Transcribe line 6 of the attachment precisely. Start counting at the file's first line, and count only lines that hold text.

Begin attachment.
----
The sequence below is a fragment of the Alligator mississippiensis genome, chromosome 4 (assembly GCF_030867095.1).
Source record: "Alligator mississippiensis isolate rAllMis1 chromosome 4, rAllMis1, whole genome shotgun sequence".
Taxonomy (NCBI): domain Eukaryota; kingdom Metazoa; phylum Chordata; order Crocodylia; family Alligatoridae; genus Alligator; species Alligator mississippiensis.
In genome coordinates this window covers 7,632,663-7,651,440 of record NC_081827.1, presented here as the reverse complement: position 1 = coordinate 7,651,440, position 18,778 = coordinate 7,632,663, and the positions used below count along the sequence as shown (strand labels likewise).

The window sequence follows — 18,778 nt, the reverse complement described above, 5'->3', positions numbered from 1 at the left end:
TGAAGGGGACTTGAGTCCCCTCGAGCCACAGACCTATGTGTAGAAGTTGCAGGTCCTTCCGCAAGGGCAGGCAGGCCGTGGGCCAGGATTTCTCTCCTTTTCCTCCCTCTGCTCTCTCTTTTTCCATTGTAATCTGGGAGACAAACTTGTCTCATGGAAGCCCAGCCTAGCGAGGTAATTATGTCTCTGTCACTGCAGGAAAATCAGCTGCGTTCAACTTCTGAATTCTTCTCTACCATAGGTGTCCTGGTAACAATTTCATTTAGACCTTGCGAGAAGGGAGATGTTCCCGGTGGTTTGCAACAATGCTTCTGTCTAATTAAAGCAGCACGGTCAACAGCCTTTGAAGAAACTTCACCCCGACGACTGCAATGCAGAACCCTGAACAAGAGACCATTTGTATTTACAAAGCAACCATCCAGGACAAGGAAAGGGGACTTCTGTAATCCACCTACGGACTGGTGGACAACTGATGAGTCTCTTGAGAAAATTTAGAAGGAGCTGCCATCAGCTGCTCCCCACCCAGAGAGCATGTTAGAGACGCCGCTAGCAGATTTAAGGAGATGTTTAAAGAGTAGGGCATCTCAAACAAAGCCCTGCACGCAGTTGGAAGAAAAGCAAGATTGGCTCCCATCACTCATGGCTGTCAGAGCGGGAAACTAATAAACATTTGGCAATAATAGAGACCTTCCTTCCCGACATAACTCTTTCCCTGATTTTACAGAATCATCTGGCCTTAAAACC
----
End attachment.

TGAAGGGGACTTGAGTCCCCTCGAGCCACAGACCTATGTGTAGAAGTTGCAGGTCCTTCCGCAAGGGCAGGCAGGCCGTGGGCCAGGATTTCTCTCCTTTTCCTCCCTCTGCTCTCTCTTTTTCCATTGTAATCTGGGAGACAAACTTGTCTCATGGAAGCCCAGCCTAGCGAGGTAATTATGTCTCTGTCACTGCAGGAAAATCAGCTGCGTTCAACTTCTGAATTCTTCTCTACCATAGGTGTCCTGGTAACAATTTCATTTAGACCTTGCGAGAAGGGAGATGTTCCCGGTGGTTTGCAACAATGCTTCTGTCTAATTAAAGCAGCACGGTCAACAGCCTTTGAAGAAACTTCACCCCGACGACTGCAATGCAGAACCCTGAACAAGAGACCATTTGTATTTACAAAGCAACCATCCAGGACAAGGAAAGGGGACTTCTGTAATCCACCTACGGACTGGTGGACAACTGATGAGTCTCTTGAGAAAATTTAGAAGGAGCTGCCATCAGCTGCTCCCCACCCAGAGAGCATGTTAGAGACGCCGCTAGCAGATTTAAGGAGATGTTTAAAGAGTAGGGCATCTCAAACAAAGCCCTGCACGCAGTTGGAAGAAAAGCAAGATTGGCTCCCATCACTCATGGCTGTCAGAGCGGGAAACTAATAAACATTTGGCAATAATAGAGACCTTCCTTCCCGACATAACTCTTTCCCTGATTTTACAGAATCATCTGGCCTTAAAACC